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But what I was most excited about making was the lip balm.  For the majority of my life, if I discovered I didn’t have a ChapStik in my pocket, I swear I could feel my lips immediately drying and cracking.  Now I can’t imagine ever purchasing it again.  I bought the tubes through Amazon, but the first batch I received was awful–not a single cap stayed on.  So as not to waste them, I put a small dot of hot glue on the tube to make them fit.  Subsequent orders from different vendors produced appropriately sized lids.

There are many recipes for lip balm on the Internet, and I settled on one that combined beeswax, shea butter, sunflower oil and essential oils.  I made peppermint, citrus (orange and grapfruit) and lemon batches.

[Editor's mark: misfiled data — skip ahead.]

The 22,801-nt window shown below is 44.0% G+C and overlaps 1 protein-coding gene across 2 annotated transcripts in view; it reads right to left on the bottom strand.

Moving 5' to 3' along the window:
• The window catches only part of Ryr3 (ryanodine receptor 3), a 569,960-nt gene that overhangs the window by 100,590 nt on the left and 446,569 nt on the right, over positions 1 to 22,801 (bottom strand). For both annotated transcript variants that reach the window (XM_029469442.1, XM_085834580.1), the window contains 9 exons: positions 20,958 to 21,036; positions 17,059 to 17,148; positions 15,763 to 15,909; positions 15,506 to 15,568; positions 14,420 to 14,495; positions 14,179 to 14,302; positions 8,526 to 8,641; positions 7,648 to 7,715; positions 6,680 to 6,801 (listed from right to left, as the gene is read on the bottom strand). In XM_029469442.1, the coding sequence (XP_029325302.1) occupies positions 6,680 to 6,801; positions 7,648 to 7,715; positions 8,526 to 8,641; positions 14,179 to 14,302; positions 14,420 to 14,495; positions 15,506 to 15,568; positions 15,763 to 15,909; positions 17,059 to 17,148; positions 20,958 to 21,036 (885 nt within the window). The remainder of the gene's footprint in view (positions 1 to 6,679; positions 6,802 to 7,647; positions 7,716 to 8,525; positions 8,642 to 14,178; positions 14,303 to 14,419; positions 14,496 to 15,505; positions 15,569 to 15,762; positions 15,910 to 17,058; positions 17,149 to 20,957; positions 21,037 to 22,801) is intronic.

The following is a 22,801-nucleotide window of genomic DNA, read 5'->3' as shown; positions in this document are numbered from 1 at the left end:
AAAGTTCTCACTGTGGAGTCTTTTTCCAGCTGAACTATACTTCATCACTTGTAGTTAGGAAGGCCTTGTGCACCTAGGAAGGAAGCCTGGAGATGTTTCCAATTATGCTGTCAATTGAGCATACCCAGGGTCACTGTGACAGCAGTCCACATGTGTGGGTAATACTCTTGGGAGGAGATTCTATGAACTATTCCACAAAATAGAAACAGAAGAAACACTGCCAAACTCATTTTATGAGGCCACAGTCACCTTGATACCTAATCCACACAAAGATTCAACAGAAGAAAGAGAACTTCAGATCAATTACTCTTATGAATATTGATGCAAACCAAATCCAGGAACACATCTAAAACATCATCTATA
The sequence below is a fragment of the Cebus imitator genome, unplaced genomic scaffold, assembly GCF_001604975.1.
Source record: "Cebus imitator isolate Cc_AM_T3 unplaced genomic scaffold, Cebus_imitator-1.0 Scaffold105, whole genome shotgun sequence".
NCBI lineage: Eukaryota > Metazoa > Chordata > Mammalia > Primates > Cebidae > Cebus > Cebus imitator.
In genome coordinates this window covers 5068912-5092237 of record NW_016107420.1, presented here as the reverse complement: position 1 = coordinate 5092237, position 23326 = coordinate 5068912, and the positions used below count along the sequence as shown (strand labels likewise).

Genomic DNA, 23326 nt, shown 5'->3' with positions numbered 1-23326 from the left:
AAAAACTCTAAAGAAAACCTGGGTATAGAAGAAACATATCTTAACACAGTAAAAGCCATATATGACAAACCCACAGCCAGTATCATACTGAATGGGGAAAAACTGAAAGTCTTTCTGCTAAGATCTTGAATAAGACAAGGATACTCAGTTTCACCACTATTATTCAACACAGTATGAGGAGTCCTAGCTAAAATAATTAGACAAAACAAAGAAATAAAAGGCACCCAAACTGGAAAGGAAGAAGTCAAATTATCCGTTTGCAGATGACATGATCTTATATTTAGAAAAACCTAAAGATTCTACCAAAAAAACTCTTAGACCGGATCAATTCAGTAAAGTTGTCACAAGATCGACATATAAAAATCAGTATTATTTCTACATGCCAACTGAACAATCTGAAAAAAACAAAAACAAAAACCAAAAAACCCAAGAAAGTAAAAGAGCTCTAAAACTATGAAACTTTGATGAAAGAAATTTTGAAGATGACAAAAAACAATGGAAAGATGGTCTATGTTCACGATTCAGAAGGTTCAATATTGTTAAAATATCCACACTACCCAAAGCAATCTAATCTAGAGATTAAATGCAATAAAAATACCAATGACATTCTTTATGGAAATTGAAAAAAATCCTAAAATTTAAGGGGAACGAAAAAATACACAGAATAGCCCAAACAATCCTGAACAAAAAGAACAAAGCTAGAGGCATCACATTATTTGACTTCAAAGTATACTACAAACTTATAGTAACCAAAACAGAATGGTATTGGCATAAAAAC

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In addition to these items, my husband made strawberry bread, pumpkin bread, and zucchini bread.  It was a very crafty Christmas indeed, and even though my family in Florida pokes fun at me, wondering if my children are being used as sweat shop labor, I had fun and I’m even a little bit proud of myself.  🙂

Currently on the agenda:  I am knitting a wall hanging thingy–the idea came from Pinterest, of course.  I am also making t-shirt yarn out of tank tops that I dont wear anymore–I eventually want to crochet it into a rug or a basket.

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Are you making anything right now?

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A Few Pinterest Projects

I have been pretty busy this summer.  I’ve accomplished a lot, but I have certainly been neglecting my blog.  Sorry!